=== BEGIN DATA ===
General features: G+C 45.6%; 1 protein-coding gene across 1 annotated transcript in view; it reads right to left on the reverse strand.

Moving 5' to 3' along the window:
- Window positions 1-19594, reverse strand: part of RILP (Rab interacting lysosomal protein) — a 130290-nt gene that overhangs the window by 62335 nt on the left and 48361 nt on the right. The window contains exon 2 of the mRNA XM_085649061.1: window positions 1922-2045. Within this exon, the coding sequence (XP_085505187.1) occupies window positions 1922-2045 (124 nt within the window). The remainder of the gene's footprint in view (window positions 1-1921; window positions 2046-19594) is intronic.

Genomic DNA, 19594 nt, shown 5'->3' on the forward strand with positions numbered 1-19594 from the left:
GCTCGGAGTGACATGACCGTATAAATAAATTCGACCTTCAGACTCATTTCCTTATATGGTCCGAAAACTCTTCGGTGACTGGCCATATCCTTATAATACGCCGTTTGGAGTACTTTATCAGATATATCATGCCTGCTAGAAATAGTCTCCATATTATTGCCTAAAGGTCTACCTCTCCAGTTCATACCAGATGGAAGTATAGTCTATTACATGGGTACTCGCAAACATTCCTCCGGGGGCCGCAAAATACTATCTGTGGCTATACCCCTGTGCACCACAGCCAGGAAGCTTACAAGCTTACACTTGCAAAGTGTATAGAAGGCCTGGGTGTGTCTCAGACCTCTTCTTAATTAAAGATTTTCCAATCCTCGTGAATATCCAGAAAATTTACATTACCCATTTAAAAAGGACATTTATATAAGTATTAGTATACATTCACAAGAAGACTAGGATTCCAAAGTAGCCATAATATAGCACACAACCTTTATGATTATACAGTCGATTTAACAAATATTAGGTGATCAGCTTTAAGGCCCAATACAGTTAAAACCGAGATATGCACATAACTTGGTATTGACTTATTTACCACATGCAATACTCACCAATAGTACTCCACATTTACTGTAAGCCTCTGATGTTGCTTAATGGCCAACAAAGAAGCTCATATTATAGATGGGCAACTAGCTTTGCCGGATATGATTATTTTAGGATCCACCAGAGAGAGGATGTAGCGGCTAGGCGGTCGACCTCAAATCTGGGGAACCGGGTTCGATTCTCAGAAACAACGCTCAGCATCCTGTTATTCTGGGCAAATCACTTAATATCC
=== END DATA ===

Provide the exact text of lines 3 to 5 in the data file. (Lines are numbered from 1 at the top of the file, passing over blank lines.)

- Window positions 1-19594, reverse strand: part of RILP (Rab interacting lysosomal protein) — a 130290-nt gene that overhangs the window by 62335 nt on the left and 48361 nt on the right. The window contains exon 2 of the mRNA XM_085649061.1: window positions 1922-2045. Within this exon, the coding sequence (XP_085505187.1) occupies window positions 1922-2045 (124 nt within the window). The remainder of the gene's footprint in view (window positions 1-1921; window positions 2046-19594) is intronic.

Genomic DNA, 19594 nt, shown 5'->3' on the forward strand with positions numbered 1-19594 from the left:
GCTCGGAGTGACATGACCGTATAAATAAATTCGACCTTCAGACTCATTTCCTTATATGGTCCGAAAACTCTTCGGTGACTGGCCATATCCTTATAATACGCCGTTTGGAGTACTTTATCAGATATATCATGCCTGCTAGAAATAGTCTCCATATTATTGCCTAAAGGTCTACCTCTCCAGTTCATACCAGATGGAAGTATAGTCTATTACATGGGTACTCGCAAACATTCCTCCGGGGGCCGCAAAATACTATCTGTGGCTATACCCCTGTGCACCACAGCCAGGAAGCTTACAAGCTTACACTTGCAAAGTGTATAGAAGGCCTGGGTGTGTCTCAGACCTCTTCTTAATTAAAGATTTTCCAATCCTCGTGAATATCCAGAAAATTTACATTACCCATTTAAAAAGGACATTTATATAAGTATTAGTATACATTCACAAGAAGACTAGGATTCCAAAGTAGCCATAATATAGCACACAACCTTTATGATTATACAGTCGATTTAACAAATATTAGGTGATCAGCTTTAAGGCCCAATACAGTTAAAACCGAGATATGCACATAACTTGGTATTGACTTATTTACCACATGCAATACTCACCAATAGTACTCCACATTTACTGTAAGCCTCTGATGTTGCTTAATGGCCAACAAAGAAGCTCATATTATAGATGGGCAACTAGCTTTGCCGGATATGATTATTTTAGGATCCACCAGAGAGAGGATGTAGCGGCTAGGCGGTCGACCTCAAATCTGGGGAACCGGGTTCGATTCTCAGAAACAACGCTCAGCATCCTGTTATTCTGGGCAAATCACTTAATATCC